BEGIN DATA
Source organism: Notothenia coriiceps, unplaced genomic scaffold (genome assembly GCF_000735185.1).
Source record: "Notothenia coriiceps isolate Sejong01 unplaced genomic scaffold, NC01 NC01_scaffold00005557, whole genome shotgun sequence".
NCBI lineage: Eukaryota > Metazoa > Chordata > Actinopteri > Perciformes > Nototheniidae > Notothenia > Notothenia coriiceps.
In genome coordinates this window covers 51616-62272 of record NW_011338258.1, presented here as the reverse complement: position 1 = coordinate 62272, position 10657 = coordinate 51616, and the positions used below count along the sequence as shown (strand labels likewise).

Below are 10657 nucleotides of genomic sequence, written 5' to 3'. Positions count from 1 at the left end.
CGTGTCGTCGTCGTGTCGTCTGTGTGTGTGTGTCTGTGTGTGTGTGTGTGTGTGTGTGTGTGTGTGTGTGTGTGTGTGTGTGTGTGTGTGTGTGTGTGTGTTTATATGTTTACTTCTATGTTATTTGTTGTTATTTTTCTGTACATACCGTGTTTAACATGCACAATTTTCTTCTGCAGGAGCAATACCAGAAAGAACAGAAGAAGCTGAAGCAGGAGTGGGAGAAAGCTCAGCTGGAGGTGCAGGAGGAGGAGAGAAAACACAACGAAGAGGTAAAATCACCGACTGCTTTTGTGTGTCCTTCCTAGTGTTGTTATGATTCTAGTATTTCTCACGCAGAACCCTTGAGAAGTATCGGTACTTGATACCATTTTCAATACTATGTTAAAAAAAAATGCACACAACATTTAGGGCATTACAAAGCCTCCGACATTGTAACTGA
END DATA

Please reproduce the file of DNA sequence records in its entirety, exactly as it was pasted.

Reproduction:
Source organism: Notothenia coriiceps, unplaced genomic scaffold (genome assembly GCF_000735185.1).
Source record: "Notothenia coriiceps isolate Sejong01 unplaced genomic scaffold, NC01 NC01_scaffold00005557, whole genome shotgun sequence".
NCBI lineage: Eukaryota > Metazoa > Chordata > Actinopteri > Perciformes > Nototheniidae > Notothenia > Notothenia coriiceps.
In genome coordinates this window covers 51616-62272 of record NW_011338258.1, presented here as the reverse complement: position 1 = coordinate 62272, position 10657 = coordinate 51616, and the positions used below count along the sequence as shown (strand labels likewise).

Below are 10657 nucleotides of genomic sequence, written 5' to 3'. Positions count from 1 at the left end.
CGTGTCGTCGTCGTGTCGTCTGTGTGTGTGTGTCTGTGTGTGTGTGTGTGTGTGTGTGTGTGTGTGTGTGTGTGTGTGTGTGTGTGTGTGTGTGTGTGTGTTTATATGTTTACTTCTATGTTATTTGTTGTTATTTTTCTGTACATACCGTGTTTAACATGCACAATTTTCTTCTGCAGGAGCAATACCAGAAAGAACAGAAGAAGCTGAAGCAGGAGTGGGAGAAAGCTCAGCTGGAGGTGCAGGAGGAGGAGAGAAAACACAACGAAGAGGTAAAATCACCGACTGCTTTTGTGTGTCCTTCCTAGTGTTGTTATGATTCTAGTATTTCTCACGCAGAACCCTTGAGAAGTATCGGTACTTGATACCATTTTCAATACTATGTTAAAAAAAAATGCACACAACATTTAGGGCATTACAAAGCCTCCGACATTGTAACTGA